TECHNICAL QUESTION: Using a VOID function vs ExecuteScript?

Hi All,

A question for all those out there that may be able to explain the pros and cons of using either of these methods to fire some code. i.e. I have many scripts that either use a void function call to do something, but sometimes I have also used the ExecuteScript function to do something instead.

In my own experience, I have found that sometimes I have had to use ExecuteScript because the void function with the same code did not fire as expected.

So basically, what’s the difference?

Does one take more resources, or is it more prioritised?

Thanks in advance, Lance.

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My experience is with NWN, not NWN2, so I may be off-base. These are fundamentally different. The void function call is still within the script or its compiled includes. The ExecuteScript runs a completely different script, unrelated to the script calling it.
So, if the function you want to run is in the script you are running or its includes, using the declared function call (whether it is a void or a returned variable) is best.
If the functions you want to run are not related to the script calling it, use ExecuteScript with the appropriate object calling it. Hope that helps?

Hi Mannast,

Thanks for responding. :slight_smile:

It’s similar in NWN2 … However, I have found some code calls simply will not run from a Void function call (even when all includes are in place), and had to resort to a ExecuteScript call instead.

That difference made me wonder what else may be going on. I guess the ExecuteScript is just more intendant and (perhaps?) more likely to fire in a tight spot? Resources, etc?

Cheers, Lance.


Do you have any examples of included functions that don’t call correctly? Maybe there’s something else going on. Calling an included function vs using ExecuteScript are pretty similar, just as mentioned above, except for where the called function resides. But NWscript does have its idiosyncrasies.

Are you sure they don’t run? I think I had to resort to ExecuteScript for timing issue (as in the function call was complete too early, as opposed to ExecuteScript only firing when called).
It’s been a long time, so I may mix things up there though.

Hi TG,

I think it may well be this, because the couple of examples I have appeared to be exceptions. Also, it is not that easy to give examples because of the sometimes complicated calls going on. However, the first instance I encountered (and probably the most curious) was when I picked up an item, I wanted to play a VFX on pick up. This was going to be a simple function call, but the VFX would not play unless it was called from an ExecuteScript. (Example below.)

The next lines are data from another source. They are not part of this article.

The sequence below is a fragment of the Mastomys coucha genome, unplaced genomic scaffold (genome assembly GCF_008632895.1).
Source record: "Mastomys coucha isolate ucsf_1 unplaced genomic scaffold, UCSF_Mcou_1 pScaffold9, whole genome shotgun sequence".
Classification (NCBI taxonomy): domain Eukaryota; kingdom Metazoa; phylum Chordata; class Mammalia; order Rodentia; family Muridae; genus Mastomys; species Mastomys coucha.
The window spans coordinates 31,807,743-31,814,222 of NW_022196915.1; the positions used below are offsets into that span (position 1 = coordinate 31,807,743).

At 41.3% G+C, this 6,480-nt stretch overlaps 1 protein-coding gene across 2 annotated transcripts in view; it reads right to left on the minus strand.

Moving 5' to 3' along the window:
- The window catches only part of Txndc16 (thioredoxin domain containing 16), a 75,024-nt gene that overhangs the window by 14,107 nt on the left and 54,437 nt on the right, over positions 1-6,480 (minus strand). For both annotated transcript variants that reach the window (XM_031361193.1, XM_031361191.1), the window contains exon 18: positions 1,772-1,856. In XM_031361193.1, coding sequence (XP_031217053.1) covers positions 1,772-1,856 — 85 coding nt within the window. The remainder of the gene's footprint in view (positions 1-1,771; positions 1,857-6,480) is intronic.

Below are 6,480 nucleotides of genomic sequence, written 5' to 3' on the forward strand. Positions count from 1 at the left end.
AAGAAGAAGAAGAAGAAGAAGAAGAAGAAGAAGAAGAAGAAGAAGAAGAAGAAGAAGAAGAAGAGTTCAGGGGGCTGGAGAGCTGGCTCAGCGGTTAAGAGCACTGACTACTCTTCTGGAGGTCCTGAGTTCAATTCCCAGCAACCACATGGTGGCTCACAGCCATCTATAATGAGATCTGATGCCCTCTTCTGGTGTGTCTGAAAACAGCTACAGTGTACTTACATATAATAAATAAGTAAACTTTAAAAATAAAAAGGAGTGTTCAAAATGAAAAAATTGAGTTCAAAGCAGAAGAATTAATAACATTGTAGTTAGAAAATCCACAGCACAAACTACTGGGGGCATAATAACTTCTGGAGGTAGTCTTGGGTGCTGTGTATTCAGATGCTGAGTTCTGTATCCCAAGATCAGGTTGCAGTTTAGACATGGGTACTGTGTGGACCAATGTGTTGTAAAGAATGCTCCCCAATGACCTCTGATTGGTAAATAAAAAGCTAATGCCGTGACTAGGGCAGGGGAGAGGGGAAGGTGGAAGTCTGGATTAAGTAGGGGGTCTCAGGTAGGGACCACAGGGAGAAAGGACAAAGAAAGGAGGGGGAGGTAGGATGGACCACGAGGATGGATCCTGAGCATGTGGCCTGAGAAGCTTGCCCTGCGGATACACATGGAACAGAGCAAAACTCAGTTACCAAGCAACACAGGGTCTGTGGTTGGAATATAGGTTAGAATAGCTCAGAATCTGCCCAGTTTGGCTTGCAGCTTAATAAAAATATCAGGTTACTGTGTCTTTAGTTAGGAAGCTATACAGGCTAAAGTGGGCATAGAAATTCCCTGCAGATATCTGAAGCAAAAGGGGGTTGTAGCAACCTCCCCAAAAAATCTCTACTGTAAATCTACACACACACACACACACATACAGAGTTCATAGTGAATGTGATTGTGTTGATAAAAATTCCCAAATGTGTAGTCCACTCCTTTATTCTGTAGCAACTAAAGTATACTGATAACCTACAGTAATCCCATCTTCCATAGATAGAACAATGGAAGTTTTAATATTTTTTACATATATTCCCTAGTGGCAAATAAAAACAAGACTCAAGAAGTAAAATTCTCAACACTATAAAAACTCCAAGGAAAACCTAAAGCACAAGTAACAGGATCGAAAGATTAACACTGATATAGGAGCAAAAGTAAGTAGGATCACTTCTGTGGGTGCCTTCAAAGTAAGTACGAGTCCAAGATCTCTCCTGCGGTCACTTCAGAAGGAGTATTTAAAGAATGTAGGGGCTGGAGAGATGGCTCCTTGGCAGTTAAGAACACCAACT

However, this example is from one of my earliest pieces of coding, and so it may well just be something that I did at the time. Yet, iirc, I could not find anything obvious at all.

TIMING may well be the key point here … especially for some of my later scripts. However, the VFX not playing appears strange to me.

E.g. Using item tag switches, when I pick up an item with tag x to fire script x, the VFX inside script x does not play unless it is from a separate ExecuteScript.

Cheers, Lance.

one of the beauties of ExecuteScript() is that the calling script doesn’t need to be recompiled after changes are made to the executed script. (as long as the filename of the executed script stays the same)

what this means, among other things i guess, is that the .ncs of the calling script can remain very small, because it doesn’t need to compile all that extra code into it.

take a hypothetical example that’s going to require a lot of code …

say you want to call DetermineCombatRound() [a big function with a lot of bytecode] from three different places/scripts. You could make DetermineCombatRound() into a void main() function in a script called “dcr.nss”

Then in, say, creatures’ OnPerception, OnHeartbeat, OnDamaged, OnPhysicallyAttacked, etc Ai-scripts, instead of compiling DetermineCombatRound() into each of those .ncs files, just call ExecuteScript(“dcr”, OBJECT_SELF); instead

get it? One big script (dcr.nss) called by any number of much smaller scripts.

but i don’t like doing that since the stacktrace goes out the window …

however, it has been used to good effect by things like Kaedrin’s PrC pack. He basically overrides several module-level eventscripts, but instead of compiling his advanced functions into those scripts he just calls ExecuteScript() to invoke their functionality. This way those module-level eventscripts, once in place, no longer need to be re-edited or re-complied,

ps. you shouldn’t have to use ExecuteScript() … i’d bet that a judiciously placed DelayCommand() [etc] would solve those VFX issues …

pps. ExecuteScript() can also workaround some tmi (too many instructions) issues – but my opinion is that if you’re getting TMIs there’s something else that needs lookin’ at / imho

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Hi KevL,

I checked for TMI, but never noticed anything. Of course, this may just be some kind of residual issue I was having when I had those sound issues with certain sound files not playing, especially when attached to VFXs.